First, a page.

Seriously, this is progress. And while I understand the virtue of continuing to lean on the MSM types until their reporting clearly identifies the responsible parties, even now I expect this is one of the better examples, and we should lean on those reporters and columnists who are doing a much weaker job of identifying which party is responsible for passing bad stuff and blocking good stuff, rather than the ones who are in the vanguard of cleaning up their act.

  15. 15
    eyelessgame says:

    “It has to rank among the lowest ever for a body defined by strict majority rule.”

    For a while when California had a 1-vote Republican majority in its House, Willie Brown was engineering multiple votes with all the Democrats plus one Republican, such as choosing the Speaker.

  16. 16
    burnspbesq says:

    @Anne Laurie:

    Blaming the software is the last refuge of the incompetent.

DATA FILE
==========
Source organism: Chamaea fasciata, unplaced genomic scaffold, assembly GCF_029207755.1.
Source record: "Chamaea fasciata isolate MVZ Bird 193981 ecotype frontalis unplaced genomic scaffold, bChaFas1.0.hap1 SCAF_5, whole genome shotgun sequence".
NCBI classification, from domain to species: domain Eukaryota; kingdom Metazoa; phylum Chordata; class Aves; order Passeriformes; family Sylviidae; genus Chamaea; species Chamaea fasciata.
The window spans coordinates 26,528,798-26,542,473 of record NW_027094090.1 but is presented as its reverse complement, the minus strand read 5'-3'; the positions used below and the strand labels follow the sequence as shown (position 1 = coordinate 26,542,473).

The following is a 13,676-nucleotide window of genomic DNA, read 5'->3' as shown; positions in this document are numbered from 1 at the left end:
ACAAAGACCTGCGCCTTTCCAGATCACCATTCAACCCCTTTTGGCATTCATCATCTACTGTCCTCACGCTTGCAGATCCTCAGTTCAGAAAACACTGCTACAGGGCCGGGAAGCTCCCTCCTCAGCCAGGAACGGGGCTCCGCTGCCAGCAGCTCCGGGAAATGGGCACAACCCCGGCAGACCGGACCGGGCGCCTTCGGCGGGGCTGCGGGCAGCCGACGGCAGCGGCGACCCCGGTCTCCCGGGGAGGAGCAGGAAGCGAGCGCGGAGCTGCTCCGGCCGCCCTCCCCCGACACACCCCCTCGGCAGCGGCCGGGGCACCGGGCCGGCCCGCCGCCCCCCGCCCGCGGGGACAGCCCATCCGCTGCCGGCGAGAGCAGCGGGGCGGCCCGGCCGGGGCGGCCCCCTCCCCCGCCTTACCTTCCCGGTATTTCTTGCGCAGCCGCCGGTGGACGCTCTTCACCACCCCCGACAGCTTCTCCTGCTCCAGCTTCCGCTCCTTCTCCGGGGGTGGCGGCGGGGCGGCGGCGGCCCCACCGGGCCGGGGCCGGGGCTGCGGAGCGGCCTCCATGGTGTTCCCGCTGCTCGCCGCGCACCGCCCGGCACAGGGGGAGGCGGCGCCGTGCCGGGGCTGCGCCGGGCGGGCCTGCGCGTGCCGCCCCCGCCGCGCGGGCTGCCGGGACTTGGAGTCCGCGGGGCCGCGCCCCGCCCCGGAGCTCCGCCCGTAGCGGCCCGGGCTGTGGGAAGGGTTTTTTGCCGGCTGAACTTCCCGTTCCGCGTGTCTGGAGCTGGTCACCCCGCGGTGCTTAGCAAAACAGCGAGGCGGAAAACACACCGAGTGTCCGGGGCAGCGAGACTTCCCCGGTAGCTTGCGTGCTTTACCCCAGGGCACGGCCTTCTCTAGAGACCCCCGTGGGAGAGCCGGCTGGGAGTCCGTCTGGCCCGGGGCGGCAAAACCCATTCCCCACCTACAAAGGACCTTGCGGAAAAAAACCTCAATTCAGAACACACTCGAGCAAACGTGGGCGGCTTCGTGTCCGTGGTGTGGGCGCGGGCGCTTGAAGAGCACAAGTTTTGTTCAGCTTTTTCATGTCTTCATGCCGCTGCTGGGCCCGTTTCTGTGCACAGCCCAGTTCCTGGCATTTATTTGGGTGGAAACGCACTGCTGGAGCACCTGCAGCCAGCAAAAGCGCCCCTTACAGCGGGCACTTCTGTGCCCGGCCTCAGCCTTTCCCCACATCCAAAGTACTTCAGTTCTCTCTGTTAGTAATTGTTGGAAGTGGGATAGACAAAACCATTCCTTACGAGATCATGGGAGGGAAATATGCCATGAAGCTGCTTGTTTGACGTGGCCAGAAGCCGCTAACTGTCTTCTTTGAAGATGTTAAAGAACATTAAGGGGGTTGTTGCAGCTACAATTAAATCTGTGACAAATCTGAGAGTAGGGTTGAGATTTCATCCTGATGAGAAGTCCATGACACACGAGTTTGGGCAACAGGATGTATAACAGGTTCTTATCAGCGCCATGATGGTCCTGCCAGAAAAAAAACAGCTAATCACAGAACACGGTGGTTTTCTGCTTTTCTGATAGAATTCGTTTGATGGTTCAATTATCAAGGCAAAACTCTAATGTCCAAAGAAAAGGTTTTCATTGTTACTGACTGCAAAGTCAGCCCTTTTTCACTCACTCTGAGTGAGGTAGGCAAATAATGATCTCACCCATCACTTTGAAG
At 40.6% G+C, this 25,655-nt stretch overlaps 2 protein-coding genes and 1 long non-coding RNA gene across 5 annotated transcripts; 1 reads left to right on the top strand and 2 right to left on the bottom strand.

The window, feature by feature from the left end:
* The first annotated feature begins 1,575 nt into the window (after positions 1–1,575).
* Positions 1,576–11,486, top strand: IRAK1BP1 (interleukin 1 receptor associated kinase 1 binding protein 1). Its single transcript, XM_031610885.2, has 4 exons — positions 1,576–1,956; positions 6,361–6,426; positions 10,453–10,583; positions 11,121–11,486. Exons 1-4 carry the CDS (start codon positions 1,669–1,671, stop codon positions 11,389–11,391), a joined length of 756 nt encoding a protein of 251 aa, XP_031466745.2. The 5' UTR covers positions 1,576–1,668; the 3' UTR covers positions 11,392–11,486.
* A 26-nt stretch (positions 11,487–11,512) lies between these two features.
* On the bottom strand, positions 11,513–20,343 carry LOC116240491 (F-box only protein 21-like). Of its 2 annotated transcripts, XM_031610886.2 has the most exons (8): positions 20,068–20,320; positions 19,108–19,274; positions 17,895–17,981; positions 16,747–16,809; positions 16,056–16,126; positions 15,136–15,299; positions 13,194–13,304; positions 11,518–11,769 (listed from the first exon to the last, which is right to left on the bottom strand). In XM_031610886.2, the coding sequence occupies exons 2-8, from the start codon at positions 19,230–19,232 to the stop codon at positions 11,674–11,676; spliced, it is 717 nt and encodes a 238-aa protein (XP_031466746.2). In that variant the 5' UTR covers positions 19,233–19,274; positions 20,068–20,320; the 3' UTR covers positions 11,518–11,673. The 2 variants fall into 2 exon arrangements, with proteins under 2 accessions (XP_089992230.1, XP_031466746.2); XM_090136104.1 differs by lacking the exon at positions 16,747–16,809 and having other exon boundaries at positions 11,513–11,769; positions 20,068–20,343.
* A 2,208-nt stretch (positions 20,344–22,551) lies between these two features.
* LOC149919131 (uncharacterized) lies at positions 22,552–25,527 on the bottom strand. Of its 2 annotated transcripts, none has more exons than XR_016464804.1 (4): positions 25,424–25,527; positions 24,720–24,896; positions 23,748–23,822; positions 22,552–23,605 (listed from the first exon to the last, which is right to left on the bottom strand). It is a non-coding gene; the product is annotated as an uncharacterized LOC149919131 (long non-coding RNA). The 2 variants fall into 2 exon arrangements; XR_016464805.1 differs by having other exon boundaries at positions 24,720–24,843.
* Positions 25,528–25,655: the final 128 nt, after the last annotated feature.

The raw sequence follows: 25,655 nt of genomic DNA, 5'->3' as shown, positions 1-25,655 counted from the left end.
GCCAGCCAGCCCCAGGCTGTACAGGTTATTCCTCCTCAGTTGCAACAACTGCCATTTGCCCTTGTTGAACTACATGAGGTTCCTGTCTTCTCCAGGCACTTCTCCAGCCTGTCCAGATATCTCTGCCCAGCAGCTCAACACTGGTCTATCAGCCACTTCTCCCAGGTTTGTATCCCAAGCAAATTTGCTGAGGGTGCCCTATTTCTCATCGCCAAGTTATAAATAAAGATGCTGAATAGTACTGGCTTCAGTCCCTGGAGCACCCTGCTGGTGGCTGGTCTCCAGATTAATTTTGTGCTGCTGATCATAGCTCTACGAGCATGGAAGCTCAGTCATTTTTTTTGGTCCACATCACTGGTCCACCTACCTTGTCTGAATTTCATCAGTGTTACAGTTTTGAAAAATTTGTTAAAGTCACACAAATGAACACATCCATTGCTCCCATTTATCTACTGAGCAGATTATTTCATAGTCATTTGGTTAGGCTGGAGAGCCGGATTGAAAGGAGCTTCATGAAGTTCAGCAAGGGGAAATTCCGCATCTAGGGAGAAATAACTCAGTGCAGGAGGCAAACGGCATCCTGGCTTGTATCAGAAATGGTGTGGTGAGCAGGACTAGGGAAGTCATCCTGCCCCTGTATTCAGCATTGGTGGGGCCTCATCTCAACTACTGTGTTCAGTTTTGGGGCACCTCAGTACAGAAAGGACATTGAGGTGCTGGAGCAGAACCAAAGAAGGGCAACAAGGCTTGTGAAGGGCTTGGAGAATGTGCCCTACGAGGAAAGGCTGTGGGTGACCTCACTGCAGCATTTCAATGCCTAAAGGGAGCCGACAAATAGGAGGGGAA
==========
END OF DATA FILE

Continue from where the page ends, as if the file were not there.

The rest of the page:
P.S. Your take on the highlighted article is silly.

  17. 17
    muricafukyea says:

    Yet another Ball Juicer still doesn’t understand political theater or lack of it when they see it.

    If they were one vote shy then one Republican in a safe district would have changed their vote. Whatever they voted knowing the outcome was nothing but a show.

    This was all decided the last time they voted 3months ago or whatever anyways. Obama knew that which is why he went along. Too close to the next election.

  18. 18
    chopper says:

    @low-tech cyclist:

    that was my thought.

Comments are closed.